Lloyds share price rises ahead of Q3 results; here’s what to look out for

Lloyds announce profit in line with analyst forecasts

Lloyds Banking Group (LON:LLOY) will announce their performance in the third quarter of this year on Wednesday.

There are three key metrics that will be scrutinised and any sharp misses or beats off expectations is likely to lead to sharp moves in the share price.

Net interest margin

Net interest margin is the key measure of profitability of a bank so this will be a particular area of interest for investors. In this respect, Lloyds have been performing well as in 2016 their net interest margin was 2.71%. This rose to 2.80% in the first quarter 2017 and then to 2.82% in their 2017 half year report.

Lloyds’ most recent report forecasted net interest margin to close the year at 2.85%. They expect this to continue to rise for the rest of the year due to their acquisition of credit card business MBNA.

Cost of PPI

The cost of PPI repayments for UK banks continues to cause issues. Lloyds incurred costs of £1 billion in total for 2016 due to PPI and in the first quarter of 2017 they put aside £350 million for future PPI provisions. These added provisions were due to the two month extension on time for customers to claim compensation, as well as the revised regulations due to the Plevin case.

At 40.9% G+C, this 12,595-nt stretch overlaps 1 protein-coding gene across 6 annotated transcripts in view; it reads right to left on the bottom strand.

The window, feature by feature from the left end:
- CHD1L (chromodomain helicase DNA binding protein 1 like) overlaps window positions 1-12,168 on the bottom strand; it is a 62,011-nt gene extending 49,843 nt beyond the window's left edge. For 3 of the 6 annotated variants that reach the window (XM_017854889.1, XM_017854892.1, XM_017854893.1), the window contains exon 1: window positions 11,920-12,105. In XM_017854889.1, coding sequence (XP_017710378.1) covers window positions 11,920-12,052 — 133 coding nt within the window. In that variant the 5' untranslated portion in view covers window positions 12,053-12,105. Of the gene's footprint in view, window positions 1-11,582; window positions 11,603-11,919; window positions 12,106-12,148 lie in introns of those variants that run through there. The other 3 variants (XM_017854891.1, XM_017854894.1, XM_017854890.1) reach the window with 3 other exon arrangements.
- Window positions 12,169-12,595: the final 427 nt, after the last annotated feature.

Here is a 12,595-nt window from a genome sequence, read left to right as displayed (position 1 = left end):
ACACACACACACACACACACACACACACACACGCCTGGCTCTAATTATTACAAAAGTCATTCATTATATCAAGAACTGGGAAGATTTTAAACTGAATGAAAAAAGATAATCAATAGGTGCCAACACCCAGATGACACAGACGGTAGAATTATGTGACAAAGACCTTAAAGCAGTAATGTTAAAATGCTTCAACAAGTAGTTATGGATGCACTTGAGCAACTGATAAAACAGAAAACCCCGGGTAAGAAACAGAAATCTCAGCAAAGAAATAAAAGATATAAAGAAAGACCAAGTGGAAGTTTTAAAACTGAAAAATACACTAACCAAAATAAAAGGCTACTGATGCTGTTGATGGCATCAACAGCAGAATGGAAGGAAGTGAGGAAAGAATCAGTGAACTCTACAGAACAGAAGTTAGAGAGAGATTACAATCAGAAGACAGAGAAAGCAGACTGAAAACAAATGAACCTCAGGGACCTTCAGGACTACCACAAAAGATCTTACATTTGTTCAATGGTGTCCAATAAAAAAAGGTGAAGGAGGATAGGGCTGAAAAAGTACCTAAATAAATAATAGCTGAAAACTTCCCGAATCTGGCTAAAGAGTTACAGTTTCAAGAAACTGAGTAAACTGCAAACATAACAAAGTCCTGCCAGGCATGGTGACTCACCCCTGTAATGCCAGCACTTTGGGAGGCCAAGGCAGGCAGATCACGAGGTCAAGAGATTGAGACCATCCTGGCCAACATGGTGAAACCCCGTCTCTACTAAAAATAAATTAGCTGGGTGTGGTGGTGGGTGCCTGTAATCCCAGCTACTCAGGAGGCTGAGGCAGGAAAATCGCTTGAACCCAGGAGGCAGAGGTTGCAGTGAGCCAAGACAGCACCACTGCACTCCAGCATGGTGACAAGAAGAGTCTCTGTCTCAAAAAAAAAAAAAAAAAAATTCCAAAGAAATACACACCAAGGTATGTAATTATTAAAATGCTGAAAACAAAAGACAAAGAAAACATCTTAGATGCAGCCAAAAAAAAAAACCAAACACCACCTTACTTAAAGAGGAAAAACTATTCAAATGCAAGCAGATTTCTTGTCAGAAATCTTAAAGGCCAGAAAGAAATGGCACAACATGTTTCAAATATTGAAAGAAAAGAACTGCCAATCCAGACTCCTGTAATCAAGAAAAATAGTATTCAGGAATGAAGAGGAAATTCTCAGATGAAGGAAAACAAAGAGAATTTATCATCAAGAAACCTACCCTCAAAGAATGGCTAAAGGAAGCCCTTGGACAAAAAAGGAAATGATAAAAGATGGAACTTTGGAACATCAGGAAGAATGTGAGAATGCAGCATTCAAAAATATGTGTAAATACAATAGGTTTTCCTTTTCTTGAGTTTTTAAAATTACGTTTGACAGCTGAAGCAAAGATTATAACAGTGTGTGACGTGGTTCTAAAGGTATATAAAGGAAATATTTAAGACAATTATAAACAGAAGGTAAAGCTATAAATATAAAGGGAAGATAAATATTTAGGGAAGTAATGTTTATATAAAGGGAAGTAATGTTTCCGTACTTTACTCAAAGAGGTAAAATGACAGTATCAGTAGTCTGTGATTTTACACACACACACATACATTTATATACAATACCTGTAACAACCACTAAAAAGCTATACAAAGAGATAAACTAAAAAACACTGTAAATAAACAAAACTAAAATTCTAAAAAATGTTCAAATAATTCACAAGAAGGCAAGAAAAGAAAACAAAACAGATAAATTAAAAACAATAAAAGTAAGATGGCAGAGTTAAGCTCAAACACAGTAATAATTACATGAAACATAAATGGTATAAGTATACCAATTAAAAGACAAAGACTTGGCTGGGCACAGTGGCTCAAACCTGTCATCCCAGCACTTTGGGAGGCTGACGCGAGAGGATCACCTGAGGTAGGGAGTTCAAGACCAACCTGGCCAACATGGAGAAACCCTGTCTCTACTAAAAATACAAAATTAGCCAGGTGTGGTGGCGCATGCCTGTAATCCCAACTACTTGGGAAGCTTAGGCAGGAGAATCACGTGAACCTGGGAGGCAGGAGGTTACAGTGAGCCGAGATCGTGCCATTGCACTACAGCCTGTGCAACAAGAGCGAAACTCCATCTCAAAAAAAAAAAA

In Q2 however the firm added a further £700 million to provisions. The reason behind this is that the rate of claims “remain above the Group’s previous provision assumption”. The new provisions account for 9,000 claims per week until August 2019.

Lloyds have also warned that the cost of PPI “could differ from the Group’s estimates and the assumptions underpinning them, and could result in a further provision being required”. This is because of “significant uncertainty around the impact of the regulatory changes, FCA media campaign and Claims Management Companies and customer activity”.

Common Equity Tier 1 Capital

Common equity tier 1 (CET1) capital became prevalent to banks after the 2008 financial crisis in order to ensure they have enough money in reserves to deal with any finanical shocks. As of 2011 the Basel III international regulatory framework states that banks must have a CET1 capital ratio of at least 4.5% by 2019. This is to ensure the protection of the economy during a financial crisis.

Lloyds’ Tier 1 Capital Ratio was 16.1%, this rose to 16.8% in Q1 of 2017, however it then fell to 15.9% in Q2. Any improvement in the Capital Ratio will be a welcome relief to investors as it could signal further dividend hikes.